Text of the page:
Paul Runyan (1908–2002)
Paul Runyan is a household name in Arkansas golf history. He won the Professional Golfers’ Association (PGA) Championship twice, in 1934 and 1938. At the diminutive size of 5’7″ and 125 pounds, Runyan earned the nickname “Little Poison” both because of his stature and because of his style of play—producing only short drives but relying on tremendously accurate freeway wood play.
Paul Scott Runyan was born in Hot Springs (Garland County) on July 12, 1908, to Walter and Mamie Runyan; he had an older brother, Dixon. His father was a farmer who also worked at the Majestic Hotel across the street from Hot Springs Country Club. Despite numerous chores, Runyan escaped to the golf course, where he made money caddying and assisting players beginning when he was thirteen. He played four holes of golf every morning on his walk to school and five holes on the way home. He recognized early on that he would have to have a good short game to be competitive—and he made it his specialty. Byron Nelson called him the finest chipper he had ever seen.
Runyan left Arkansas early, serving as an assistant to Craig Wood at Forest Hills Golf Course in White Plains, New York, in 1921. He became a professional golfer at the age of seventeen, competing against his teachers and many of his heroes.From 1930 to 1941, he won twenty-nine PGA Tour titles and finished second or third forty-two times. He played on the prestigious Ryder Cup Team twice—1933 and 1935—and led the tour in earnings in 1934 with $6,767. Golf’s first David vs. Goliath story happened in the 1938 PGA tournament, with Runyan defeating Sam Snead eight and seven in the thirty-six-hole final. Even though Snead was out-driving him by as much as fifty yards, Runyan kept hitting fairway wood approaches inside of Snead. On the par fives, Runyan overcame Snead’s power with a genius short game to record six birdies. Snead was quoted following the match as saying, “I don’t suppose anyone got more out of their golf game than Paul Runyan. He could get that ball up and down from a manhole.”
Runyan’s consistent play on the PGA Tour earned 170 top-ten finishes in thirty years. As a member of the Senior PGA Tour (now Champions Tour), he won back-to-back Senior PGA Championships in 1961 and 1962.
Runyan was also one of the finest teaching professionals in the United States and was a member of the elite Golf Digest editorial staff. He pioneered putting and chipping techniques that have been utilized around the world. Beginning his teaching while at the peak of his career, he continued as an instructor even when he was in his nineties. One of his students, legendary teacher Phil Rodgers, revamped the short game of Jack Nicklaus with techniques taught by Runyan. In 1983, Runyan wrote The Short Way to Lower Scoring, published by Golf Digest.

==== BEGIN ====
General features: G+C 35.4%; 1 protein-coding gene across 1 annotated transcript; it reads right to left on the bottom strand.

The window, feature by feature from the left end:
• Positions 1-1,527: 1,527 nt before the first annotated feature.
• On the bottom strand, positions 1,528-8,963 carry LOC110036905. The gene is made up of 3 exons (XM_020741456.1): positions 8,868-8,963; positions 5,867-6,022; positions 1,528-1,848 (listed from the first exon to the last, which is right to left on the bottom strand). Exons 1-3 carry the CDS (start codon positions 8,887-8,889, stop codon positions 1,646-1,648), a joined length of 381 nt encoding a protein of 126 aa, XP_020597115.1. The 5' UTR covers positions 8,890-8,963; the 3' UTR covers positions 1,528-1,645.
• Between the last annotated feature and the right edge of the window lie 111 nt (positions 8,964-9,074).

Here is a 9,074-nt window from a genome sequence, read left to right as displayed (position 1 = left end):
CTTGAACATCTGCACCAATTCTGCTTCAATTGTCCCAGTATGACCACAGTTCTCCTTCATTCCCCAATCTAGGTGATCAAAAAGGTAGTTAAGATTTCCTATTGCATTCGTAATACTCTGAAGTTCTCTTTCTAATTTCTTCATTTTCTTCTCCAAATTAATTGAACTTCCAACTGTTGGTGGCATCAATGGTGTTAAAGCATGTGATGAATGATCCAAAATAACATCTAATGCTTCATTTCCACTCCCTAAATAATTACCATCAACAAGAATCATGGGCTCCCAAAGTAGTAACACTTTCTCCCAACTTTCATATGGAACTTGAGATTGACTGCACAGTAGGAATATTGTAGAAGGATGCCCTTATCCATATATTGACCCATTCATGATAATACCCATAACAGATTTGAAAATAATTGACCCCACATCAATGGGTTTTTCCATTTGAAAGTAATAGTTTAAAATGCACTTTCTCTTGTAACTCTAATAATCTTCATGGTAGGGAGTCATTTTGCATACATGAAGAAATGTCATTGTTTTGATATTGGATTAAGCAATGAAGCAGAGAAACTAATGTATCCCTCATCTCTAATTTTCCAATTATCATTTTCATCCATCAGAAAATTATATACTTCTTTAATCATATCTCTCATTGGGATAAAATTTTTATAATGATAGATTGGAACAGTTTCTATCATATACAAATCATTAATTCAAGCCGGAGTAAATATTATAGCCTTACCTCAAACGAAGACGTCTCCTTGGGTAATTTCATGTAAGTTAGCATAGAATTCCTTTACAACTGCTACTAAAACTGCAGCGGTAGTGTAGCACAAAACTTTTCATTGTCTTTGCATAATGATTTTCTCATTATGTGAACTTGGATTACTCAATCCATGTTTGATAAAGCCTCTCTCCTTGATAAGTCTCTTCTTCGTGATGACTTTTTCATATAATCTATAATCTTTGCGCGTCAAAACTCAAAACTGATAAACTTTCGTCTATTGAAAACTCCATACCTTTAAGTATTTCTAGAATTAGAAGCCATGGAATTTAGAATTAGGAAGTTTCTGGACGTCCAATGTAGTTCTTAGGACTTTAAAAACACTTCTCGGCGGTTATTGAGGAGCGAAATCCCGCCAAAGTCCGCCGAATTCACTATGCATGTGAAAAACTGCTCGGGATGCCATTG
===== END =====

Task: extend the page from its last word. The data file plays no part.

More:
When the Arkansas Golf Hall of Fame was established in 1994, Runyan was the first unanimously chosen member. His many honors include induction into the World Golf Hall of Fame and the World Golf Teachers Hall of Fame, as well as receipt of the PGA’s Distinguished Service Award. “Through necessity, I began my lifelong devotion to the short game,” Runyan recalled at his World Golf Hall of Fame induction, “searching for shortcuts that would somehow let me compete, and hopefully excel, in a world of stronger players. I have taken some pleasure out of being the little guy who has beaten the big fellows and I would like to be remembered as the best of the truly light hitters.”
Runyan was married twice. His first wife, Joan, was also known for her small stature as she accompanied him on tours; they had two sons, Jeff and Paul. After she died, Runyan married Berniece Harbers in Santa Cruz, California, on July 2, 1983.
Runyan died on March 17, 2002, after giving a short-game lesson near his residence in Pasadena, California.
For additional information:
“Hot Springs Native, PGA Pro, Dies at 93.” Arkansas Democrat-Gazette. March 18, 2002, p. 3C.
“Little Poison.” Time, July 25, 1938. Online at http://content.time.com/time/magazine/article/0,9171,883038,00.html (accessed March 1, 2022).
“Paul Runyan.”World Golf Hall of Fame. http://www.worldgolfhalloffame.org/paul-runyan/ (accessed March 1, 2022).
Jay N. Fox
Arkansas State Golf Association
Staff of the CALS Encyclopedia of Arkansas
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